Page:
Until recently, The White Horse was the oldest pub on Edinburgh’s Royal Mile, dating back to 1742. Now instead of sipping on a pint of sixty shilling, you can shuck an oyster (or six) and enjoy a glass of fizz.
A refurbishment has hit the traditional boozer like a tidal wave, changing everything but the name. The White Horse Oyster & Seafood Bar opened in Edinburgh in November 2017 and has built up a great reputation in a short space of time.
We recently paid the seafood restaurant a visit and sampled far too many of the small plates on offer, the experience was one to remember and one which we’ll no doubt be repeating soon.
The restaurant is as stylish as you would expect from the team behind the Chop House. A nautical theme runs throughout the eatery, I sat underneath a couple of boat propellers whilst my dining companion had her back to the lobster tank – shielding them from the horror that was about to take place at our table.
Our knowledgeable waitress talked us through the menu, promising that we won’t over order (we did) and that the oysters from different regions would have distinctly different flavour profiles (they do).
We like to get a feel for what the waiting staff like to eat, the Chargrilled Octopus was a “three a week habit” for our waitress – so that was clearly going to feature at our table. We were happy with the recommendation, this otherworldly dish was beautiful, the unusual texture played well with the crispy kale, and the citrusy ponzu dressing provided a nice contrast to the charred tentacles.
With four different oysters on offer, it was difficult to decide which ones to try. We don’t cope well with decisions and have a fear of missing out. The only sensible course of action was to try them all and get a better understanding of the subtle differences in flavours.
They say there’s a whisky for everyone. With so many different flavour profiles, if you don’t like whisky, it probably means you haven’t tried enough yet. I’m starting to think the same applies to oysters after trying all four on offer at The White Horse.
The Loch Fyne oysters were fresh and light, the Lindisfarne were your classic oyster, like swallowing the sea. The Carlingford oysters were slightly nutty and almost creamy, whilst the Caledonian had a tangy and peppery flavour. One thing all four oysters had in common was that they were absolutely delicious.
If you’re not yet sold on the idea, it would be worth popping into The White Horse for Happy Hour, where oysters can be enjoyed for a buck a shuck.
I’ve developed a bit of an obsession with eggs recently, the Crab Scotch Egg didn’t stand a chance.
The Chop House creates an incredibly meaty short rib Scotch egg, which is probably where my obsession with eggs began. The crab version is much lighter in comparison, the egg oozes in all the right places but the flavours of the crab don’t get to sing quite as much as Sebastian did under the sea.
The spice from the Scotch Bonnet Cured Salmon arrived fashionably late, elevating the party in our mouths to a whole new level. Whilst the Hand Dived Scallops calmed things down with their light and delicate textures – these were beautifully cooked, accompanied by apple, tarragon and sherry caramel (an instant reorder for our next visit).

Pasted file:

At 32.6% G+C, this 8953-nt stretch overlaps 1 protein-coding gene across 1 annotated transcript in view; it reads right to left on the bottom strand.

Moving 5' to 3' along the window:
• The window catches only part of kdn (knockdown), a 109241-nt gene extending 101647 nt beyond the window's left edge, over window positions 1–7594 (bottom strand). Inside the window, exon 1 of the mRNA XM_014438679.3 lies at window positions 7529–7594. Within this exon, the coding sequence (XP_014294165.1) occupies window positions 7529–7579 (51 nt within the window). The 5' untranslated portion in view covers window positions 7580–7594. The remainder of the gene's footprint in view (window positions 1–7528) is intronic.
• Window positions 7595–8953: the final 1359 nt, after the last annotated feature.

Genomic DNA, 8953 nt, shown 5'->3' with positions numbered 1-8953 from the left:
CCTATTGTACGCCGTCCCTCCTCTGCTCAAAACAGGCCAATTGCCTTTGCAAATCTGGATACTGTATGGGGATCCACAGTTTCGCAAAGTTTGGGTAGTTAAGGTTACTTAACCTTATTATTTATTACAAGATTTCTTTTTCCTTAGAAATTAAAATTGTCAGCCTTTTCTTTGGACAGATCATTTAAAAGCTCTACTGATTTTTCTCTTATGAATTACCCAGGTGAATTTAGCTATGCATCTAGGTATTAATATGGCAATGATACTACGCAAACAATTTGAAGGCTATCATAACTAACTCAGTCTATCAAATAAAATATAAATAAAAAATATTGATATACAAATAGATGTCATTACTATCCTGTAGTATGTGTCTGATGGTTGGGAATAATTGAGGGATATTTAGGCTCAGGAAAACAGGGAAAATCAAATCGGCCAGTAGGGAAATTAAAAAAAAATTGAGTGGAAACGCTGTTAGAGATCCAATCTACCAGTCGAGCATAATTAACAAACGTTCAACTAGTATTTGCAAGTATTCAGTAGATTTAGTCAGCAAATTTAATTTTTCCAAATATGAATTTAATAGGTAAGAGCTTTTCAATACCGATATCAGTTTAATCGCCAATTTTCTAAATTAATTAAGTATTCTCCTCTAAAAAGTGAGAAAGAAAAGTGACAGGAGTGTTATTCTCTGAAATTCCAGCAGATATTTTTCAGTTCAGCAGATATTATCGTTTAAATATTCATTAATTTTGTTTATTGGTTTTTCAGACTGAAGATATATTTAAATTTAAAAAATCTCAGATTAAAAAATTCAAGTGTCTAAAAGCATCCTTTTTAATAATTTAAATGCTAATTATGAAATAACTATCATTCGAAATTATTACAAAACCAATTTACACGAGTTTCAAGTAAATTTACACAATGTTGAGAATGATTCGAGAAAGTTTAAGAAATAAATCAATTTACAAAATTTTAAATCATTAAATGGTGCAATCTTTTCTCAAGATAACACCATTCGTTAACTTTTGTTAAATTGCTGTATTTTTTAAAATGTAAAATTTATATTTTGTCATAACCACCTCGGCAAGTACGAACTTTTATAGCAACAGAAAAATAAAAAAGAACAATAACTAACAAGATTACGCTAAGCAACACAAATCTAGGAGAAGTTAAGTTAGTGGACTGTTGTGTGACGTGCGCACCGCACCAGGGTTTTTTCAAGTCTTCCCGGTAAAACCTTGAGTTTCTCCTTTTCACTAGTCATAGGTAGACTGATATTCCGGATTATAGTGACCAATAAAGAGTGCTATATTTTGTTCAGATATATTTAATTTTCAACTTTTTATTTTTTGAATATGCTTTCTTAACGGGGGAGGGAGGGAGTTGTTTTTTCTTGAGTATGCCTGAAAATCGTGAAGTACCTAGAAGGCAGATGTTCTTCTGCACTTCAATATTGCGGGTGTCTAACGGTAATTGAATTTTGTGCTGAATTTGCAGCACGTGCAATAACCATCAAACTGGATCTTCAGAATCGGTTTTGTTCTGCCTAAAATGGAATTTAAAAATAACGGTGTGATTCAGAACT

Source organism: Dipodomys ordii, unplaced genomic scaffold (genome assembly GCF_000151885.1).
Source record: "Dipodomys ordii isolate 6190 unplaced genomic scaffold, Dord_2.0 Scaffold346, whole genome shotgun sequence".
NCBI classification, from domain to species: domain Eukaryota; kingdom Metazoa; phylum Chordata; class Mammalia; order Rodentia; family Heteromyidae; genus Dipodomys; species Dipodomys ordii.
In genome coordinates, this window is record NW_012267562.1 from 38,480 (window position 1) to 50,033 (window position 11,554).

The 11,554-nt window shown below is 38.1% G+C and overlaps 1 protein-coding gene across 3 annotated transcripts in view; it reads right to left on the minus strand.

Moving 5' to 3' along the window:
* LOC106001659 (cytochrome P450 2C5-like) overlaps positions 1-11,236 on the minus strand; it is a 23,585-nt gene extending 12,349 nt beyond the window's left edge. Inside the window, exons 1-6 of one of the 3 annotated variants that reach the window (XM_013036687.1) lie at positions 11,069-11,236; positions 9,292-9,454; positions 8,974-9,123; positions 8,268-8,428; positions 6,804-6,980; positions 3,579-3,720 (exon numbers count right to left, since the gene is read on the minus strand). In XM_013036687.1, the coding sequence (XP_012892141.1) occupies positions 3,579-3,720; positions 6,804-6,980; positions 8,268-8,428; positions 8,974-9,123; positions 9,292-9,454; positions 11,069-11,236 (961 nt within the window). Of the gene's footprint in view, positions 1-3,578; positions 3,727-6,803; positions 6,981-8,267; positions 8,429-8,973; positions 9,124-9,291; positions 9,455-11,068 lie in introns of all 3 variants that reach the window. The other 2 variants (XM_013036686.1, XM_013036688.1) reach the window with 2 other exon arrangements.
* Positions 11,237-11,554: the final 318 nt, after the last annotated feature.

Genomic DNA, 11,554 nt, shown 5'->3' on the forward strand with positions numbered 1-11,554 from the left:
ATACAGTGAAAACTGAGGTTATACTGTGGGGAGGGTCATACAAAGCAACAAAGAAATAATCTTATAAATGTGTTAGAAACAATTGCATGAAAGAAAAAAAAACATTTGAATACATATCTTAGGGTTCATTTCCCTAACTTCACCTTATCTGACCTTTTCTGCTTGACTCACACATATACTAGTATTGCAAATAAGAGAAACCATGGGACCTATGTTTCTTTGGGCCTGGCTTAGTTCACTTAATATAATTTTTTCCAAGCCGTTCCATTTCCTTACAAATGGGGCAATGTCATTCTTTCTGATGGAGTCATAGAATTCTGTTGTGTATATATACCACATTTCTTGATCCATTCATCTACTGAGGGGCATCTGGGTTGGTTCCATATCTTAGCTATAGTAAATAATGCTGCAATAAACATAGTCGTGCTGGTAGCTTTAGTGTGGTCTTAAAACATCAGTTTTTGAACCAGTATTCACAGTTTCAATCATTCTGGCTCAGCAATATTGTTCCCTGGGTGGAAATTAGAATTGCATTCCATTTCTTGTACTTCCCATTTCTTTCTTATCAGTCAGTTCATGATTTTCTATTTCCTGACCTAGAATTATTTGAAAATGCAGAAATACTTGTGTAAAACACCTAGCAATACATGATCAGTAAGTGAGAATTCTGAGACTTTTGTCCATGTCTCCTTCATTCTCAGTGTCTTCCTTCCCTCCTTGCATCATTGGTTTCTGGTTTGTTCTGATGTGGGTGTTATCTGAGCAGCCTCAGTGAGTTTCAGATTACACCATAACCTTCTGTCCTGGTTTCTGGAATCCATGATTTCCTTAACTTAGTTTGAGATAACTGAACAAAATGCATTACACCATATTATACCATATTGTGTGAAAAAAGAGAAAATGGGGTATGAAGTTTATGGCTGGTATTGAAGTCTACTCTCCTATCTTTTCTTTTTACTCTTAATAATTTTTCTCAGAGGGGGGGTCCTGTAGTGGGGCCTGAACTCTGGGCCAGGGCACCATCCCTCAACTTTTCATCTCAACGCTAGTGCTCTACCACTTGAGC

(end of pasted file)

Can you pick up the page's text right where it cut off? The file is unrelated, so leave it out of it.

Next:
An incredibly meaty Monkfish Satay brought a little extra heat to the table and the beautiful pink Sesame Tuna was pretty delightful, with a nutty coating of sesame seeds and sweetly bitter grapefruit.
At this point, we’d probably have eaten enough, but we hadn’t eaten anything in batter yet. The Salt and Pepper Prawns in a light tempura batter rectified this and filled a big prawn shape hole in our hearts. Something we should probably get checked out.
These enormous prawns were a real treat, my dining partner wasn’t a huge fan of the batter, which started up my usual everything is better in batter banter.
This was already far too much food, so we settled on sharing dessert. Sensible.
A drool-worthy Apple Tart with salted caramel ice cream – this was insanely good. You learn the true meaning of love when you successfully share a dessert of this quality.
We finished off with a couple of cocktails, I’m usually a Negroni kind of guy, but have been getting into Espresso Martinis of late (they help me stay up late). My dining partner was transported back to Italy with a Spritz – two tasty cocktails from opposite ends of the spectrum.
Our visit to The White Horse lasted around 2 hours, which looking back at how much we ate makes sense now. When we return, which we almost certainly will, we’ll probably cut back on the number of dishes, or maybe try one of the seafood platters instead.
When we review restaurants in Edinburgh we like to ask ourselves two key questions:
If we answer yes on both, we rate the restaurant EdinBraw, giving it our seal of approval. The White Horse was a resounding yes on both counts. The quality of the seafood on offer is exactly what you would expect from the team who brought you The Chop House.
Seafood is a healthier option when eating out, but it’s certainly not a cheap one. A meal for two at The White Horse will easily cost over £100, it’s perfect for that special occasion (or just keep your eyes out for some special midweek offers).
More more restaurant reviews, check out our Edinburgh Food Blog
266 Canongate, Royal Mile, Edinburgh EH8 8AA